A taxpayer-funded Rwanda flight could take off with just one person on board

Priti Patel is determined to make the move tomorrow on a chartered plane and Downing Street has refused to rule out sending the plane even if just one case comes on board

Priti Patel is determined to complete the flight despite an avalanche of legal challenges
Priti Patel is determined to complete the flight despite an avalanche of legal challenges

A flight deporting migrants from the Channel to Rwanda could even take off with just one passenger on board – but the government says it wouldn’t be a waste of money.

A plane is due to depart tomorrow but activists are trying to thwart the plan.

Home Office sources said human rights lawyers had filed a “flood” of legal claims on behalf of 31 people to be deported – down from some 130 originally.

The flight to Rwanda tomorrow has to take almost 10 asylum seekers – if it takes off at all, of course. And that could be reduced even further.

Because in addition to a general complaint about the entire flight before the Court of Appeal, the lawyers of individual refugees are bringing complaints on the grounds of human rights and modern slavery.

By last night the number had dwindled to just over 10, a government source told the Mirror. The source predicted that the number would be below 10 by the time of the next update today.

A protester outside the High Court


Zuma Press/PA Images)

Asked if he could say “more than one person” would be on the first plane, Environment Secretary George Eustice said: “Lawyers will continue to make such noises but of course we have an agreement with Rwanda.

“I think it was a very big step forward when Home Secretary Priti Patel finalized this agreement – it’s something that governments and oppositions have been talking about as a possible solution for about 20 years for a very long time.”

Over the weekend, an Interior Ministry source said the flight would depart “even if there is only one migrant on the plane”.

And today Downing Street refused to rule out sending an entire charter plane with just one asylum seeker on board.

The Prime Minister’s official spokesman said: “I am not aware that there is a set limit”.

When asked if that was bad money, he claimed the current approach costs taxpayers £1.5billion every year, including nearly £5million a day for hotel accommodation for asylum seekers.

Migrants arrive in Dover on a dangerous boat



The Court of Appeal is hearing arguments from two human rights groups and a labor union after a judge denied their request for an injunction to block the plane’s take-off.

The judge said last week there was a “substantial public interest” in allowing the government to continue with this policy.

The Supreme Court is hearing separately claims by refugee aid organization Asylum Aid, which has filed a second legal challenge to stop the government from flying refugees to Rwanda.

Ministers insist the deal with Kigali will help deter desperate migrants from making the perilous journey through the Strait of Dover – the world’s busiest shipping lane.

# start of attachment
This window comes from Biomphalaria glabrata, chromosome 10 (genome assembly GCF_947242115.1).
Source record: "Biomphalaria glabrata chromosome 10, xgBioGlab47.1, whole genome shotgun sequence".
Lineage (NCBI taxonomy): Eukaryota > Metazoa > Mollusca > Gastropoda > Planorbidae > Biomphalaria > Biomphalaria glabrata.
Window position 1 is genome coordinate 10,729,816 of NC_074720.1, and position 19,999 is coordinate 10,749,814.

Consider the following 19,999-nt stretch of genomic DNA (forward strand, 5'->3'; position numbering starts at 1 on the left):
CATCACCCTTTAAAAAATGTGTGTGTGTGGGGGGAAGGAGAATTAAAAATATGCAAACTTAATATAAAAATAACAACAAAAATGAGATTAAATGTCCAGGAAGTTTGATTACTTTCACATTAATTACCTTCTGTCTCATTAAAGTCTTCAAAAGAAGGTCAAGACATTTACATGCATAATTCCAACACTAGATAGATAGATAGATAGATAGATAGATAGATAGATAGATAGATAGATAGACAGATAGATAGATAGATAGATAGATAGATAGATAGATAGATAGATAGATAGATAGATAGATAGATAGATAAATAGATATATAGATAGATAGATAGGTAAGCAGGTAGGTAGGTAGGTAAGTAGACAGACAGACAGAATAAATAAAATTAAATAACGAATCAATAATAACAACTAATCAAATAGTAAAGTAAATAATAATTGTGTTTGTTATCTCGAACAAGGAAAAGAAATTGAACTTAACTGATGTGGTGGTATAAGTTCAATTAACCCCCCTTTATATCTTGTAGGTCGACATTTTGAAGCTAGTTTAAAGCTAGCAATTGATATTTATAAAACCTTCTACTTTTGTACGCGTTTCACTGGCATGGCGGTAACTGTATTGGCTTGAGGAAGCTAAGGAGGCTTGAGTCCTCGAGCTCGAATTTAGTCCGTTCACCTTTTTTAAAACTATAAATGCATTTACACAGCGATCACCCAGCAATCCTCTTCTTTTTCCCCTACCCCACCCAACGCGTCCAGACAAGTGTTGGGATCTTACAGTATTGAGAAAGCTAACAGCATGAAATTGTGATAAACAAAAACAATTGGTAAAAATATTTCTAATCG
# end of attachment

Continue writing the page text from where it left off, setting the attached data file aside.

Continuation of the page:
Thousands have already arrived on British shores this year after traveling in small dinghies.

Boris Johnson hit back today after claims Prince Charles branded his asylum plan in Rwanda “appalling”.

Prince Charles is said to have described the asylum plan in Rwanda as “appalling”.


(Getty Images)

The Prime Minister initially dodged an answer as to whether the Prince of Wales was “wrong” in alleged private comments about the policy of forcing asylum seekers on a 5,000-mile charter flight.

But he specifically said “most people” could see that criminal gangs “need to be stopped”.

And when he asked head-on one last time if the Prince of Wales was wrong, he replied: “I answered that in the sense that I think it’s the government’s job to stop people from breaking the law , and to support people who are doing the right thing.

“We do that.”

Mr Johnson himself was fined two months ago for breaching Covid laws.

Reports emerged over the weekend that Prince Charles had privately branded the policy “appalling” and said he was “beyond disappointed” by it.

Clarence House did not confirm or deny his statements, insisting he “remains politically neutral”.

Boris Johnson’s spokesman said: “The Prime Minister has nothing but respect and admiration for the Prince of Wales, who has spoken out on a range of issues, not least the environment.

“But as the Prime Minister made clear this morning, the government has a duty, he has a duty, to protect vulnerable people who are being targeted by criminal gangs.”

Continue reading

Continue reading A taxpayer-funded Rwanda flight could take off with just one person on board

Fry Electronics Team

Fry is an automatic aggregator of the all world’s media. In each content, the hyperlink to the primary source is specified. All trademarks belong to their rightful owners, all materials to their authors. If you are the owner of the content and do not want us to publish your materials, please contact us by email – The content will be deleted within 24 hours.

Related Articles

Back to top button